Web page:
Similar, albeit more powerful tools are available to the programmer when she composes which is why the majority of coding takes place in front of the screen. Although the basic lexicon of most programming languages is much smaller than English it's sometimes difficult to remember syntactical rules. To help in this endeavor, programmers use Integrated Development Environments (among programmers these are better known as "IDE"s). IDEs are like revved up word processors. IDEs vary the color of the code font to help programmers read their code, IDEs provide ready access to the coding lexicon—when a programmer wants to use a seldom used word, the IDEs lexicon provides invaluable information about the word's etymology and the way it can be used in a sentence of code. IDEs also provide inline editing. Much like an advanced word processor's spell checker, an IDE will provide a programmer with running suggestions about the spelling and syntax of her code as she's actually typing.
When coding, a programmer talks to a machine, the grammatical and syntactical demands of the machine get internalized by the programmer the more code she writes. Just like a writer, coders are sometimes hired on the basis of how much they've scribed; the more lines of code one has scribed the more likely that the programmer has had incentives and opportunities for honing their technique. But the internalization of a computer language doesn't happen right away, and like the use of a native language there are always personal lacunae, areas in the language where one needs to be reminded of the mechanics, where one's technique is wanting. Programmers use IDEs partly because of these lacunae. An IDE is not exactly the same thing as a word processor. Coders and writers don't resort to these tools for exactly the same set of reasons. All that said, many of the reasons are the same.
If coding, like writing, suffers from mechanical mistakes code is also subject to deeper, more intractable, forms of incoherence. The more elementary incoherence can be caught by an IDE. But deeper less obvious inconsistencies or incoherent aspects of the code often aren't transparent.
While a programmer wants her words to be flexible, so that other words can be derived from these words, she also wants her words to be defined with some precision. If for example she's defined an automobile with attributes of a truck, her code may create incoherencies if she tries to derive a bus from that word. If she's lucky, the incoherencies will manifest themselves sooner rather than later. But sometimes the problems won't become apparent except in weird use cases long after the code has been distributed to customers. For example, a customer may try to ride a virtual bus but finds out that the bus seems to have qualities that are more reminiscent of a truck. In a written language we are used to words with multivalent meanings and we can employ them without compromising clarity because of the context in which they are written. While this is sometimes true in computer languages, amorphously defined words aren't usually a good idea. They lead to problems later down the line.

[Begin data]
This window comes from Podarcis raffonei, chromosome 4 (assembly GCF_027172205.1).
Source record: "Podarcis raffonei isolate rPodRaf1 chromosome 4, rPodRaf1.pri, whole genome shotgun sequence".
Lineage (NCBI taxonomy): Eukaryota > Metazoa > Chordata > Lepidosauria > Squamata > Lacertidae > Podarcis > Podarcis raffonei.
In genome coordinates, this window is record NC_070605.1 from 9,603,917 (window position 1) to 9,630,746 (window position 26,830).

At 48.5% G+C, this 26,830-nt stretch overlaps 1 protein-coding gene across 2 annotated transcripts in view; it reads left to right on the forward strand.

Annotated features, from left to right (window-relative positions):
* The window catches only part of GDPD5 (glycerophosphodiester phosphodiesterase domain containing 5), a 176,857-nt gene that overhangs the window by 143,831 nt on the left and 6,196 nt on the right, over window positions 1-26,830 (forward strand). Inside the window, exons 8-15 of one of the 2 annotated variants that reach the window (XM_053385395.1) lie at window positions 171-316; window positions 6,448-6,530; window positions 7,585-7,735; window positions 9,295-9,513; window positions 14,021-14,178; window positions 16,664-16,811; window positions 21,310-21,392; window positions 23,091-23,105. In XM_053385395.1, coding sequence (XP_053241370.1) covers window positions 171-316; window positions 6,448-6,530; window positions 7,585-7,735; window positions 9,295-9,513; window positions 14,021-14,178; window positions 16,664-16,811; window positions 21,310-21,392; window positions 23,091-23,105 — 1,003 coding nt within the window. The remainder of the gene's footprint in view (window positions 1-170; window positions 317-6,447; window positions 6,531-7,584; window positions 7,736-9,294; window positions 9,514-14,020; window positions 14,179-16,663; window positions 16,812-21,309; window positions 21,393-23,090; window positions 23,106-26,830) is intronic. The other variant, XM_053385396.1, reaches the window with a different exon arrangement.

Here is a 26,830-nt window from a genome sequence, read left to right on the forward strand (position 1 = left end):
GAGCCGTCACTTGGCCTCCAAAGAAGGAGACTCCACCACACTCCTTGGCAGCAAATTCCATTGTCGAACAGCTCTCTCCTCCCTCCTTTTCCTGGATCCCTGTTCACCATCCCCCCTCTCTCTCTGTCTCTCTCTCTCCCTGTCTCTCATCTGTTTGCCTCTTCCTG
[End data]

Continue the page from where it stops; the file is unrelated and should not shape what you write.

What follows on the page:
To preempt these problems, coding, like writing, goes through a process of review (which in a programmer's world is called 'quality assurance') that to some extent can be likened to the process of proofreading and editing a manuscript. The code is tested and retested by other people because a second or third set of eyes often quickly uncovers problems that are invisible to the initial author. Seldom if ever is good code produced on a first try. Quality assurance teams, like editors, examine the larger message or intents that the code is trying to convey (or the world that the code is attempting to frame) to make sure it actually does what it's supposed to do and that incoherence is minimized.
Programming is often perceived by people outside the culture as a solitary activity that attracts people with asocial dispositions. There is some truth to this. A fellow programmer once confessed to me that he was attracted to programming because he couldn't predict or understand people. He took up programming because computers seemed much more fathomable. Programming appears solitary from the outside looking in because of the asocial repute of programmers it sometimes appears even more solitary than writing. But on the whole it is a much more social activity.